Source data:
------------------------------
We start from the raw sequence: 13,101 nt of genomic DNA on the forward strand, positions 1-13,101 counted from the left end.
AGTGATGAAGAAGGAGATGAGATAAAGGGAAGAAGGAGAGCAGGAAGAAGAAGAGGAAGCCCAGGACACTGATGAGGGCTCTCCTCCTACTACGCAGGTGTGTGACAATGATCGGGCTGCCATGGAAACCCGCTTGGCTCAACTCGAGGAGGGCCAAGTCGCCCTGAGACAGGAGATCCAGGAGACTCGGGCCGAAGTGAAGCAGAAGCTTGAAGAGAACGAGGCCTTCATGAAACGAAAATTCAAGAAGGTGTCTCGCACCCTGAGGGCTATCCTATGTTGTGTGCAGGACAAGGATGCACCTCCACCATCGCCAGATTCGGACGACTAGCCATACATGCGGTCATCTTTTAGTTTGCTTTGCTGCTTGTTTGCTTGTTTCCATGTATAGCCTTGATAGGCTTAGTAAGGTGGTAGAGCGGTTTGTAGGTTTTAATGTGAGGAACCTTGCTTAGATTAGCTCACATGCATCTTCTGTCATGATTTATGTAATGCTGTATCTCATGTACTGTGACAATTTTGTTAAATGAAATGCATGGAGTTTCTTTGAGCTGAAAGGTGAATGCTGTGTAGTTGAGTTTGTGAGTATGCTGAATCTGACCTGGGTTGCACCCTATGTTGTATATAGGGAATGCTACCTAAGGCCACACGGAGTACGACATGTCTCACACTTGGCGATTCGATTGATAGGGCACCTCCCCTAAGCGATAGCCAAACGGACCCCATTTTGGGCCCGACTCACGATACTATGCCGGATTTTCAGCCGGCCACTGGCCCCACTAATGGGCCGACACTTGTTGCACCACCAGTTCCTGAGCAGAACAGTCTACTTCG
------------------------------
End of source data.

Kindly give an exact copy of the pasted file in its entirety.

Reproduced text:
We start from the raw sequence: 13,101 nt of genomic DNA on the forward strand, positions 1-13,101 counted from the left end.
AGTGATGAAGAAGGAGATGAGATAAAGGGAAGAAGGAGAGCAGGAAGAAGAAGAGGAAGCCCAGGACACTGATGAGGGCTCTCCTCCTACTACGCAGGTGTGTGACAATGATCGGGCTGCCATGGAAACCCGCTTGGCTCAACTCGAGGAGGGCCAAGTCGCCCTGAGACAGGAGATCCAGGAGACTCGGGCCGAAGTGAAGCAGAAGCTTGAAGAGAACGAGGCCTTCATGAAACGAAAATTCAAGAAGGTGTCTCGCACCCTGAGGGCTATCCTATGTTGTGTGCAGGACAAGGATGCACCTCCACCATCGCCAGATTCGGACGACTAGCCATACATGCGGTCATCTTTTAGTTTGCTTTGCTGCTTGTTTGCTTGTTTCCATGTATAGCCTTGATAGGCTTAGTAAGGTGGTAGAGCGGTTTGTAGGTTTTAATGTGAGGAACCTTGCTTAGATTAGCTCACATGCATCTTCTGTCATGATTTATGTAATGCTGTATCTCATGTACTGTGACAATTTTGTTAAATGAAATGCATGGAGTTTCTTTGAGCTGAAAGGTGAATGCTGTGTAGTTGAGTTTGTGAGTATGCTGAATCTGACCTGGGTTGCACCCTATGTTGTATATAGGGAATGCTACCTAAGGCCACACGGAGTACGACATGTCTCACACTTGGCGATTCGATTGATAGGGCACCTCCCCTAAGCGATAGCCAAACGGACCCCATTTTGGGCCCGACTCACGATACTATGCCGGATTTTCAGCCGGCCACTGGCCCCACTAATGGGCCGACACTTGTTGCACCACCAGTTCCTGAGCAGAACAGTCTACTTCG